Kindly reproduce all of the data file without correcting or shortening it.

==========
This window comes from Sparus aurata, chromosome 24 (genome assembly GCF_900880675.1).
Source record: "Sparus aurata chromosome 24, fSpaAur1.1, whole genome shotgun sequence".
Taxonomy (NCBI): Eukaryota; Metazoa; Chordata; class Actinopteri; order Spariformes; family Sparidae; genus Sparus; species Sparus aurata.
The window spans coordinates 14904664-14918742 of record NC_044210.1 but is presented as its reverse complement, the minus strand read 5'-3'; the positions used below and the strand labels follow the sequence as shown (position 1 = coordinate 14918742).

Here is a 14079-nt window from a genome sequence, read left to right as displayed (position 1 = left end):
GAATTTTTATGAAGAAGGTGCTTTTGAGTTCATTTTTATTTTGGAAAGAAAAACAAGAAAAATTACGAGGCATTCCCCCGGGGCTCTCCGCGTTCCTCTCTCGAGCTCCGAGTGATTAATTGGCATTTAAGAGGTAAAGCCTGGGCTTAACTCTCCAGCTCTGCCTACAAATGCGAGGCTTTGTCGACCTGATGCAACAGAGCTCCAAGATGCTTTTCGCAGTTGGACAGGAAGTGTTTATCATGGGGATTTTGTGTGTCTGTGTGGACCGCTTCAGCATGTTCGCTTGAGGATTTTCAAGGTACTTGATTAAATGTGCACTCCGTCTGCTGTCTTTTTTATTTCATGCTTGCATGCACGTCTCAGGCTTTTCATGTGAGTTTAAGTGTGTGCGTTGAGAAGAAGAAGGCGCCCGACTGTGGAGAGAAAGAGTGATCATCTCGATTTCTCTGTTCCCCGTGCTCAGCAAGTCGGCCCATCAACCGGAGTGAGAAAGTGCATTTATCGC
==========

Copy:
This window comes from Sparus aurata, chromosome 24 (genome assembly GCF_900880675.1).
Source record: "Sparus aurata chromosome 24, fSpaAur1.1, whole genome shotgun sequence".
Taxonomy (NCBI): Eukaryota; Metazoa; Chordata; class Actinopteri; order Spariformes; family Sparidae; genus Sparus; species Sparus aurata.
The window spans coordinates 14904664-14918742 of record NC_044210.1 but is presented as its reverse complement, the minus strand read 5'-3'; the positions used below and the strand labels follow the sequence as shown (position 1 = coordinate 14918742).

Here is a 14079-nt window from a genome sequence, read left to right as displayed (position 1 = left end):
GAATTTTTATGAAGAAGGTGCTTTTGAGTTCATTTTTATTTTGGAAAGAAAAACAAGAAAAATTACGAGGCATTCCCCCGGGGCTCTCCGCGTTCCTCTCTCGAGCTCCGAGTGATTAATTGGCATTTAAGAGGTAAAGCCTGGGCTTAACTCTCCAGCTCTGCCTACAAATGCGAGGCTTTGTCGACCTGATGCAACAGAGCTCCAAGATGCTTTTCGCAGTTGGACAGGAAGTGTTTATCATGGGGATTTTGTGTGTCTGTGTGGACCGCTTCAGCATGTTCGCTTGAGGATTTTCAAGGTACTTGATTAAATGTGCACTCCGTCTGCTGTCTTTTTTATTTCATGCTTGCATGCACGTCTCAGGCTTTTCATGTGAGTTTAAGTGTGTGCGTTGAGAAGAAGAAGGCGCCCGACTGTGGAGAGAAAGAGTGATCATCTCGATTTCTCTGTTCCCCGTGCTCAGCAAGTCGGCCCATCAACCGGAGTGAGAAAGTGCATTTATCGC